crossroads in his, as yet, unblemished career at Futbol Club Barcelona. Still only 24-years-old, Messi has had another remarkable campaign – the numbers speak for themselves with 63 goals scored in 56 games this season, yet things have not quite gone according to plan in recent weeks for the current World Footballer of the Year.

Whisper it quietly but Lionel Messi has even received some negative press. Critcism is not new to Messi of course; his complicated relationship with the Argentine footballing public has often been fractious and he has repeatedly been accused of under-performance while on national duty. However, the man they call La pulga atómica (The atomic flea) always had the sanctuary of his all-conquering club side to return to when things got difficult with los Albicelestes. Now Messi is under the spotlight as never before, especially in the already neurotic Catalunya – a place where the inferiority complex seems almost ingrained in the national psyche. Despite this peculiar trait, the natives of Barcelona (excluding those who follow the city’s other top flight side Espanyol obviously) have become accustomed to winning - 13 major trophies in the past five years has that effect on you. Yet, Barcelona have now lost three consecutive games for the first time in nine years and will finish the season hoping victory in the much-less valued Copa del Rey final against Athletic Club can repair some of the hurt. Spanish journalist and La Liga expert Álvaro García believes Messi’s normally imperious form is partly to blame for the current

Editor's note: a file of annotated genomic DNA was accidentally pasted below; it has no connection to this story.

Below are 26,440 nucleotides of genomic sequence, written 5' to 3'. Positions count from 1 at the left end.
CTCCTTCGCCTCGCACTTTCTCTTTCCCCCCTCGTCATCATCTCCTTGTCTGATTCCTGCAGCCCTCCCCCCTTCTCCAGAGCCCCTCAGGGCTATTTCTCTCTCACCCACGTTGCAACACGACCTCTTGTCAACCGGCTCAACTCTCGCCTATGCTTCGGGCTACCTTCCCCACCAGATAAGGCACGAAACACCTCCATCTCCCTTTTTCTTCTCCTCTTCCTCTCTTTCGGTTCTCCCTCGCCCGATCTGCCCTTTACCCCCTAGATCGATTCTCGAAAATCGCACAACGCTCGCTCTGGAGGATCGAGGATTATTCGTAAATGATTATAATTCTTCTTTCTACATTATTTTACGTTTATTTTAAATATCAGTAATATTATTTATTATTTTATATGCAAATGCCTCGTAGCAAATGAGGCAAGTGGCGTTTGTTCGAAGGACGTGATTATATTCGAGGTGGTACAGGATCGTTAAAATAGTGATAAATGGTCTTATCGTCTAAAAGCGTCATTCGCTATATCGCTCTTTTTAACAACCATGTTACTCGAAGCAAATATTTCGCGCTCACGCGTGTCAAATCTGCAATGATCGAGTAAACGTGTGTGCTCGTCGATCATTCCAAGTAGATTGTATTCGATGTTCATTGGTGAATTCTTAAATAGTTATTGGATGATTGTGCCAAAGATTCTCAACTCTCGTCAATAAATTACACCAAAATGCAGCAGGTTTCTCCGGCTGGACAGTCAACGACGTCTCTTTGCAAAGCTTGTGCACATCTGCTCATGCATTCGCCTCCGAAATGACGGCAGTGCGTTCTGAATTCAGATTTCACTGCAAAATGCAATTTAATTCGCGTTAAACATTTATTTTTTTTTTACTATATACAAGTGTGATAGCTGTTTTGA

Messi has had another incredible season, however a recent drop in form has led to some criticism from sections of the Spanish media. Photo: GETTY IMAGES

situation the player now finds himself in: “It seems rather ridiculous to suggest Lionel Messi is going through a ‘crisis’ but it is definately a situation he has not found himself in before.” García says. “Despite having another incredible season, Messi has looked tired in recent months and his performance level has indeed dropped.” Asked if the criticism Messi is now attracting from some areas of the Spanish media is justified, García replies: “Maybe partly. But through no fault of Lionel Messi – his performances have still been head and shoulders above anyone else, bar Cristiano Ronaldo, however he now finds himself in a situation similar to that he experiences playing for the Argentine national side when he isn’t single-handedly winning games.” There has long been discourse